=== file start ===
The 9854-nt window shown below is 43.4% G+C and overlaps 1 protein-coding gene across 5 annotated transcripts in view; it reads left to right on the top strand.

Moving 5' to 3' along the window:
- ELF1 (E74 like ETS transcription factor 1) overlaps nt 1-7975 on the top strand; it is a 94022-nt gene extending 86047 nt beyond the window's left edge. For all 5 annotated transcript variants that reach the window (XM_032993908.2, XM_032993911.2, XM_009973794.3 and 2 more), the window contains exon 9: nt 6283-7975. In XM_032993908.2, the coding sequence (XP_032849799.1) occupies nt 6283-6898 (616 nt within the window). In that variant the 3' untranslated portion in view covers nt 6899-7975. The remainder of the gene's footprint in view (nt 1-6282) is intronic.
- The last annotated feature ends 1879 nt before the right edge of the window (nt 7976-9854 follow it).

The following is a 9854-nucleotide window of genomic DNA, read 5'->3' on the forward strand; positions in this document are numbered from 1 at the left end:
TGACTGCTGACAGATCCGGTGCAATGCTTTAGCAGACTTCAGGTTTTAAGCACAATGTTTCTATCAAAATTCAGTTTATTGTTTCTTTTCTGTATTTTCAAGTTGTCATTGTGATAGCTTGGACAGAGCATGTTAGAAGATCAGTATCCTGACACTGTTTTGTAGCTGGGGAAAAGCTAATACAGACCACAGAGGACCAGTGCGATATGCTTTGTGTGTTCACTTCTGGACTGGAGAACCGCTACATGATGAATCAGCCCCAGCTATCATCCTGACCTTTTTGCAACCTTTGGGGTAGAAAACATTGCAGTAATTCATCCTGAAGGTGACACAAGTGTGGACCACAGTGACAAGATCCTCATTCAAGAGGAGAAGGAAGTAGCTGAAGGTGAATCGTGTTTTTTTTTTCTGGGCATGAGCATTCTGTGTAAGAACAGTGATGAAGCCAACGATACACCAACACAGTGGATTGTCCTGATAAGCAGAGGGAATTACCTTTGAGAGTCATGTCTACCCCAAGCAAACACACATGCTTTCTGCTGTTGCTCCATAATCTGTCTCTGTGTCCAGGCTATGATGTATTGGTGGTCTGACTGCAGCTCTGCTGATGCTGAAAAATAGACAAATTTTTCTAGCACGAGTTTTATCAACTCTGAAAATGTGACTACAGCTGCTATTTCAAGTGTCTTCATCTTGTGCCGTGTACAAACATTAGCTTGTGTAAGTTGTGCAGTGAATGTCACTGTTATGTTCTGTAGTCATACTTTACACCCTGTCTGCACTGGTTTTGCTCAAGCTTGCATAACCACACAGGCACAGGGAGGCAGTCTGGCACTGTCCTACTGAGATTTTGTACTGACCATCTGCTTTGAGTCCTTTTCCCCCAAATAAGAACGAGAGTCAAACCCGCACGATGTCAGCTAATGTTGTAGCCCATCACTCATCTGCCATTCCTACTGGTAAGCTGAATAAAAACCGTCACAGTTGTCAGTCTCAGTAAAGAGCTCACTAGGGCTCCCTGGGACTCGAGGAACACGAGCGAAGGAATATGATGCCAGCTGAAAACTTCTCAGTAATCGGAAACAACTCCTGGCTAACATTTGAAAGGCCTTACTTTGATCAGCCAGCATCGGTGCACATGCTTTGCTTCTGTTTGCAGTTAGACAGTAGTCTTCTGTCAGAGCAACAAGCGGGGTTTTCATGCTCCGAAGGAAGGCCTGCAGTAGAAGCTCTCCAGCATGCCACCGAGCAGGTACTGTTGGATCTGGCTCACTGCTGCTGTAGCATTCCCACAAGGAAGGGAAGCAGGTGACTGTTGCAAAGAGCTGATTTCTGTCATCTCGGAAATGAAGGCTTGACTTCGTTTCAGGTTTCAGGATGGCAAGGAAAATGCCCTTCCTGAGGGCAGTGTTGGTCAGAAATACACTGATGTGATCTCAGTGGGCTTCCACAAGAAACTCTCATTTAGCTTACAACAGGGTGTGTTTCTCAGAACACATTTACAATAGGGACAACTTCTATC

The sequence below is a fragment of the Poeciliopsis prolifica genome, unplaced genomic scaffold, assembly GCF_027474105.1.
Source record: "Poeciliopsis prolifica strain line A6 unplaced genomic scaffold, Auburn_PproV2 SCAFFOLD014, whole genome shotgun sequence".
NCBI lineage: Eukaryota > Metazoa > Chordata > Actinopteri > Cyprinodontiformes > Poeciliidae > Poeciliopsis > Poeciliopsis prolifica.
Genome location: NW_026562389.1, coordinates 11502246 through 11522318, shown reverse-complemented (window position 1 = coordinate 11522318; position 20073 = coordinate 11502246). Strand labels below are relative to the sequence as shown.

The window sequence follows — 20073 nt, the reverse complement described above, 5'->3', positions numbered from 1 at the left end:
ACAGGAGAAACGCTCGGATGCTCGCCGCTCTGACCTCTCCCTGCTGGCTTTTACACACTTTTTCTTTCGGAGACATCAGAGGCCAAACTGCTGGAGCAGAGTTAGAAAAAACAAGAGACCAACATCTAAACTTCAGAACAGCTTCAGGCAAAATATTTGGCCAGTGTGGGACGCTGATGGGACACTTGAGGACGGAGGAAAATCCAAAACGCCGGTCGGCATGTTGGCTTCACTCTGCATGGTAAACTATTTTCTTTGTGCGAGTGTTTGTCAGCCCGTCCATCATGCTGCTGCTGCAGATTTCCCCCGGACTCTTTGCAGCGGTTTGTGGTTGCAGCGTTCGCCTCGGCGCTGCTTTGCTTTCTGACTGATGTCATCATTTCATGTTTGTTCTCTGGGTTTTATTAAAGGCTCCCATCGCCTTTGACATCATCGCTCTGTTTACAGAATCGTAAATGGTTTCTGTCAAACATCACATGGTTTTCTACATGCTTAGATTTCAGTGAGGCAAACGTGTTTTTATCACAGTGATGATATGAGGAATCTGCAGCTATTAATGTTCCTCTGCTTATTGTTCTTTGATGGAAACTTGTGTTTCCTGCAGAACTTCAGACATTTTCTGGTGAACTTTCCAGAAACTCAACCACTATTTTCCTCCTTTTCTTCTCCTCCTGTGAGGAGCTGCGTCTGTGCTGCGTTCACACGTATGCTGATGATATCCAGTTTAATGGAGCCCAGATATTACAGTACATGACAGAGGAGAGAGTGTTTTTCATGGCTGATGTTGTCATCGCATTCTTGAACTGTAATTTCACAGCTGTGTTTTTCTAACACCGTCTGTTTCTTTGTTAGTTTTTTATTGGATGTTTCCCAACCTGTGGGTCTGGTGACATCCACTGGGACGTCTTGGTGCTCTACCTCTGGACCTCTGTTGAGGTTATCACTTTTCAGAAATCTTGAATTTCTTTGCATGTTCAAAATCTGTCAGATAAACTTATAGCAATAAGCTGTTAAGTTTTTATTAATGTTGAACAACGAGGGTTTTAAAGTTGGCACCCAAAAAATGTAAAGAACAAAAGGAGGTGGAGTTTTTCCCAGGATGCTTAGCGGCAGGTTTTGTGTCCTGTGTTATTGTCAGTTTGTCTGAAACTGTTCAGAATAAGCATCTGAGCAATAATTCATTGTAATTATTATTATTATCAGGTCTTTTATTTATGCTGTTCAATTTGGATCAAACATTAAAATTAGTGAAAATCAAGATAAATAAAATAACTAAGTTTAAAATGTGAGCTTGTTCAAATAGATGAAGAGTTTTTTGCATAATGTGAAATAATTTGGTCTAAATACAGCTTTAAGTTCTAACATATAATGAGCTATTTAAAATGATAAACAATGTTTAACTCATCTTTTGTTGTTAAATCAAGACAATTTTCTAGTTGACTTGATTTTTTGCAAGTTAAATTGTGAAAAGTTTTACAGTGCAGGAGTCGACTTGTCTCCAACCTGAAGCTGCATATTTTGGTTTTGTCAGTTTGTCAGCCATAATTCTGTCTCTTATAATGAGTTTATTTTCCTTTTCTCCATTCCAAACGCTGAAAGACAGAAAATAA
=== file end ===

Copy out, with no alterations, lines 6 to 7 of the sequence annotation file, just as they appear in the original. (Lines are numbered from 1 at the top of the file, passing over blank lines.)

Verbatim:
TGACTGCTGACAGATCCGGTGCAATGCTTTAGCAGACTTCAGGTTTTAAGCACAATGTTTCTATCAAAATTCAGTTTATTGTTTCTTTTCTGTATTTTCAAGTTGTCATTGTGATAGCTTGGACAGAGCATGTTAGAAGATCAGTATCCTGACACTGTTTTGTAGCTGGGGAAAAGCTAATACAGACCACAGAGGACCAGTGCGATATGCTTTGTGTGTTCACTTCTGGACTGGAGAACCGCTACATGATGAATCAGCCCCAGCTATCATCCTGACCTTTTTGCAACCTTTGGGGTAGAAAACATTGCAGTAATTCATCCTGAAGGTGACACAAGTGTGGACCACAGTGACAAGATCCTCATTCAAGAGGAGAAGGAAGTAGCTGAAGGTGAATCGTGTTTTTTTTTTCTGGGCATGAGCATTCTGTGTAAGAACAGTGATGAAGCCAACGATACACCAACACAGTGGATTGTCCTGATAAGCAGAGGGAATTACCTTTGAGAGTCATGTCTACCCCAAGCAAACACACATGCTTTCTGCTGTTGCTCCATAATCTGTCTCTGTGTCCAGGCTATGATGTATTGGTGGTCTGACTGCAGCTCTGCTGATGCTGAAAAATAGACAAATTTTTCTAGCACGAGTTTTATCAACTCTGAAAATGTGACTACAGCTGCTATTTCAAGTGTCTTCATCTTGTGCCGTGTACAAACATTAGCTTGTGTAAGTTGTGCAGTGAATGTCACTGTTATGTTCTGTAGTCATACTTTACACCCTGTCTGCACTGGTTTTGCTCAAGCTTGCATAACCACACAGGCACAGGGAGGCAGTCTGGCACTGTCCTACTGAGATTTTGTACTGACCATCTGCTTTGAGTCCTTTTCCCCCAAATAAGAACGAGAGTCAAACCCGCACGATGTCAGCTAATGTTGTAGCCCATCACTCATCTGCCATTCCTACTGGTAAGCTGAATAAAAACCGTCACAGTTGTCAGTCTCAGTAAAGAGCTCACTAGGGCTCCCTGGGACTCGAGGAACACGAGCGAAGGAATATGATGCCAGCTGAAAACTTCTCAGTAATCGGAAACAACTCCTGGCTAACATTTGAAAGGCCTTACTTTGATCAGCCAGCATCGGTGCACATGCTTTGCTTCTGTTTGCAGTTAGACAGTAGTCTTCTGTCAGAGCAACAAGCGGGGTTTTCATGCTCCGAAGGAAGGCCTGCAGTAGAAGCTCTCCAGCATGCCACCGAGCAGGTACTGTTGGATCTGGCTCACTGCTGCTGTAGCATTCCCACAAGGAAGGGAAGCAGGTGACTGTTGCAAAGAGCTGATTTCTGTCATCTCGGAAATGAAGGCTTGACTTCGTTTCAGGTTTCAGGATGGCAAGGAAAATGCCCTTCCTGAGGGCAGTGTTGGTCAGAAATACACTGATGTGATCTCAGTGGGCTTCCACAAGAAACTCTCATTTAGCTTACAACAGGGTGTGTTTCTCAGAACACATTTACAATAGGGACAACTTCTATC

The sequence below is a fragment of the Poeciliopsis prolifica genome, unplaced genomic scaffold, assembly GCF_027474105.1.